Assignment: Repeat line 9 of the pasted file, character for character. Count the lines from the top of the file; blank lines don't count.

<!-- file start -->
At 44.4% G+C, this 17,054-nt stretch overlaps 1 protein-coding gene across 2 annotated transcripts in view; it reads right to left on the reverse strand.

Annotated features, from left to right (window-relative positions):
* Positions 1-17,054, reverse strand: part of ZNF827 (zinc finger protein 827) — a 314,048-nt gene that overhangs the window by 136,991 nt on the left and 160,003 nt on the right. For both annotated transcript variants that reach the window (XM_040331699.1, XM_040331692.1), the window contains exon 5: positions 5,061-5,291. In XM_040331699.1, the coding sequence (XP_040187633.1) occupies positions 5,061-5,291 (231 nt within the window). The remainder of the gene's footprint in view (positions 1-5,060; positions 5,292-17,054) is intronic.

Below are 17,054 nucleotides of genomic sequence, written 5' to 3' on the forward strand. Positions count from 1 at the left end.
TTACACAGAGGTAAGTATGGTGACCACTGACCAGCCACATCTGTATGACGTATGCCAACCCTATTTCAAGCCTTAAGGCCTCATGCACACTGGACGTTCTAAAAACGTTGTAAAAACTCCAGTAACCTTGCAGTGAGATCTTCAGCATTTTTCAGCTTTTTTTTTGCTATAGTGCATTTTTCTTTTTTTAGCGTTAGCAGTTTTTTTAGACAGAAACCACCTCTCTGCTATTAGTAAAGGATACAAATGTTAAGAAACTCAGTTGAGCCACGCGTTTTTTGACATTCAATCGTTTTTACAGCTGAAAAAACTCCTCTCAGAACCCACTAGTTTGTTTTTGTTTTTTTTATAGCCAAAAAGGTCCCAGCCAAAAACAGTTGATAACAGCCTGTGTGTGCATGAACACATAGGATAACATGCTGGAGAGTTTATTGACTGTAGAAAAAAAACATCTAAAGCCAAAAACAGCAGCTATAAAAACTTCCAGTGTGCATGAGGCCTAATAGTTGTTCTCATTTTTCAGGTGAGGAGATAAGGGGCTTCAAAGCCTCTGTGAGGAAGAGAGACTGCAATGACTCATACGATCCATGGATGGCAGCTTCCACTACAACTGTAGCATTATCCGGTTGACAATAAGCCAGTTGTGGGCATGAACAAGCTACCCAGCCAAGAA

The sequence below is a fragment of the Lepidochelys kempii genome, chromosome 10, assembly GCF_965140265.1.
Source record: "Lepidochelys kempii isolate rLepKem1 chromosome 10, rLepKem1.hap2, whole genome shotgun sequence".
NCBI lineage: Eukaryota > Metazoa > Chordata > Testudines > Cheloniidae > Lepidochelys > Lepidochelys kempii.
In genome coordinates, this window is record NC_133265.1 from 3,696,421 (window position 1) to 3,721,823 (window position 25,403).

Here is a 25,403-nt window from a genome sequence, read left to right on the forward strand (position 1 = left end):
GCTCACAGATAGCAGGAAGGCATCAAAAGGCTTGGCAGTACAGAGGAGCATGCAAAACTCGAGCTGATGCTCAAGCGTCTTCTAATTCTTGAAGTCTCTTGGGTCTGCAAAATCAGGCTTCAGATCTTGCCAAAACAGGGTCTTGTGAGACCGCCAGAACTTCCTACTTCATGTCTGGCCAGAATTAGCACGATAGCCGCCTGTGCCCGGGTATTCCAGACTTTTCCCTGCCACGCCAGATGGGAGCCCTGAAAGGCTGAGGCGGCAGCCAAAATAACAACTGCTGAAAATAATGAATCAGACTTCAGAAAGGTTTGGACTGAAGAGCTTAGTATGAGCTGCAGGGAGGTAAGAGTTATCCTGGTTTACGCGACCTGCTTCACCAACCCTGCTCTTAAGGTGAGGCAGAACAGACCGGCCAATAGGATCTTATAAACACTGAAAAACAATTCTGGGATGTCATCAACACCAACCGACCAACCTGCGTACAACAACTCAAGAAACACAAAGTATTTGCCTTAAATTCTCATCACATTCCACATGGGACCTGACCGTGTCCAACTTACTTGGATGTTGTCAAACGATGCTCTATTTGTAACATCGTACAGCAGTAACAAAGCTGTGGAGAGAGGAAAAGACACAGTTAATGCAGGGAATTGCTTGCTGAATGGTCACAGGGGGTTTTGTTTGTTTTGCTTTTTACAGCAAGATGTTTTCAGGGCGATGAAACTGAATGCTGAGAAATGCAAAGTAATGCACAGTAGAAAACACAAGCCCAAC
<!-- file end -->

In genome coordinates, this window is record NC_133265.1 from 3,696,421 (window position 1) to 3,721,823 (window position 25,403).